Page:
Founded in 1936 by Walter McGuinn, S.J., and Dorothy L. Book, the Boston College School of Social Work (BCSSW) is the nation’s highest-ranked Catholic school of social work and among the oldest schools of social work in the country. Fr. McGuinn served as Dean from 1936–1943, followed by Book—the first female dean at Boston College—who served in the role until 1955.
The school opened with four fields of specialization: case work, public welfare, medical social work, and probation and parole. A fifth—community organization—was quickly added, and it enhanced the school’s reputation as one of the preeminent programs preparing leaders to serve in United Way organizations across the country.
Originally located at 126 Newbury Street, BCSSW moved to the Chestnut Hill campus in 1968, and has a long history of evolving with communities’ needs. During World War II it met the demand for social workers with new programs and courses. In the ensuing years it established a full-time PhD program, a five-year BA/MSW program, dual degree programs, and a curriculum that is responsive to training the next generation of social work practitioners to address pressing social challenges.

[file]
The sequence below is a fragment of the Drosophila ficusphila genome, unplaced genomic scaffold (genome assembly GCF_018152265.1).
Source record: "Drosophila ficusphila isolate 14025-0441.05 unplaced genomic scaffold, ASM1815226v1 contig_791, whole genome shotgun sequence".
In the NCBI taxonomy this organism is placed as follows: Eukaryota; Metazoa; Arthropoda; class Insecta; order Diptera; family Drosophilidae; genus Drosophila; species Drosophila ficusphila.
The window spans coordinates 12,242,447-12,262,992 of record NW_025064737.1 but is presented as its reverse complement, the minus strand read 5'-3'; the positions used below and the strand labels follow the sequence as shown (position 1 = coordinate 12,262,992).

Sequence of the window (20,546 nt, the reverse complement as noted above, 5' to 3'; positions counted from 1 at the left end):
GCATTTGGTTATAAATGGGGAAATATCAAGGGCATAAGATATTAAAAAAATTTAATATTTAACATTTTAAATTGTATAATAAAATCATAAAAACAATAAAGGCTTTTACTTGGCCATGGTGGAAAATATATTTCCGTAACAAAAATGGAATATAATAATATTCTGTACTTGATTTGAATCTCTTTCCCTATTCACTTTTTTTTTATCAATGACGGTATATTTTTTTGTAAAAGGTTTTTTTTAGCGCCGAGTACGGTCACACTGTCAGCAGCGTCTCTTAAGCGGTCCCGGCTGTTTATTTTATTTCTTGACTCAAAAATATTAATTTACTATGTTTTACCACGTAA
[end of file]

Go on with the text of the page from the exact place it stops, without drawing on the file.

The mission of the Boston College School of Social Work is twofold:
To prepare social work professionals with the knowledge, values, and skills needed to initiate and sustain change and provide visionary leadership within a framework that promotes individual dignity, respects diversity, and seeks distributive justice in the Jesuit tradition.
To cultivate an atmosphere of intellectual discipline that facilitates faculty and student scholarship and research that contributes to the knowledge base of the profession and improves society’s understanding of the national and global systems in which people, organizations, and communities thrive.